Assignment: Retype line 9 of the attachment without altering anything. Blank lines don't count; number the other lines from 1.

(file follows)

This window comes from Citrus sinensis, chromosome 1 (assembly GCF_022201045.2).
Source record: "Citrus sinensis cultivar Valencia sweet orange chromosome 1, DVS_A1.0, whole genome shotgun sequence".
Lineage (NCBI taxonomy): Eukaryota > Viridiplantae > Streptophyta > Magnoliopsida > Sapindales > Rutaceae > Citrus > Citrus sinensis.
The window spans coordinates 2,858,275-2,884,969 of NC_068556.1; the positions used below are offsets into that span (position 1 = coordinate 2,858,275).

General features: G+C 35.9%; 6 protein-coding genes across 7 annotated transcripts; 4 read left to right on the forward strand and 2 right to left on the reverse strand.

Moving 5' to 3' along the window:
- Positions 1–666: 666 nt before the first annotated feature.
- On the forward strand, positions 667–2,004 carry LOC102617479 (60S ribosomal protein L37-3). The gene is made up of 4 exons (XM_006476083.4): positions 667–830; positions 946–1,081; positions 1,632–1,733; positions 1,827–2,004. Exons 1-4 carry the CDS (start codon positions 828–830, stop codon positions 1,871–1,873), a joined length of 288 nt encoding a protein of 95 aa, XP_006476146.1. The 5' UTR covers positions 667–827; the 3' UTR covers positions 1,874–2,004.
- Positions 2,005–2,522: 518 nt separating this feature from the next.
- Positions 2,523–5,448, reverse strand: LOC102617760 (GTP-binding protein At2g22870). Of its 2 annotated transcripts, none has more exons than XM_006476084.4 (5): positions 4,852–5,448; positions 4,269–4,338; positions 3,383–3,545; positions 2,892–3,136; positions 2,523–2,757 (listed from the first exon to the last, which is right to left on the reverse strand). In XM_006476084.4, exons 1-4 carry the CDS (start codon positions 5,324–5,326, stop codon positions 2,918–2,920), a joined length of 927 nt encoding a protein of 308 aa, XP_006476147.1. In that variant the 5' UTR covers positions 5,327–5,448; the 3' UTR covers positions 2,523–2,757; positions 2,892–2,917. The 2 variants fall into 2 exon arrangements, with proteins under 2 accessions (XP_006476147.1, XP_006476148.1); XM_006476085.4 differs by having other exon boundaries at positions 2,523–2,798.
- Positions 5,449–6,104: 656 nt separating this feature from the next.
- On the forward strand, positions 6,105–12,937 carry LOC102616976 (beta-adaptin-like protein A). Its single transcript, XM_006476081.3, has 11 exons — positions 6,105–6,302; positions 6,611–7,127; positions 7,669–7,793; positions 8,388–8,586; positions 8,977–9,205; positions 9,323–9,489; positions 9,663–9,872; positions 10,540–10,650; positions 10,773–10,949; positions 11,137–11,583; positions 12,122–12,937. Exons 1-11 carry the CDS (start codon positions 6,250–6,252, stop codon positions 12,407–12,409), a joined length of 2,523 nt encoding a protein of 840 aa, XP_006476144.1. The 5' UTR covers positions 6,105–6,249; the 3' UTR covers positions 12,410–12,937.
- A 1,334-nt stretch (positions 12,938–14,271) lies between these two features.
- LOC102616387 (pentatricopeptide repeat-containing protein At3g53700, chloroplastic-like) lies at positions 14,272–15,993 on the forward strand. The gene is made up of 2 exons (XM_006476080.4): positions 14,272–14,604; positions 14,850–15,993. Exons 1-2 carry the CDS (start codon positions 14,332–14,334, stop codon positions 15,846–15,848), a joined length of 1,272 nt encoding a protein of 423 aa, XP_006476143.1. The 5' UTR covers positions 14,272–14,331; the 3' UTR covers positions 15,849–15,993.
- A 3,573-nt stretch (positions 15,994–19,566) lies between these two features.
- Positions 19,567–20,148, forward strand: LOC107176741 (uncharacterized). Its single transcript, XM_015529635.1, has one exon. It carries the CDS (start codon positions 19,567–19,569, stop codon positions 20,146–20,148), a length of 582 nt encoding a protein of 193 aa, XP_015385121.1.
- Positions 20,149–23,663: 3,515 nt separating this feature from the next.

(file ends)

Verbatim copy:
- Positions 2,005–2,522: 518 nt separating this feature from the next.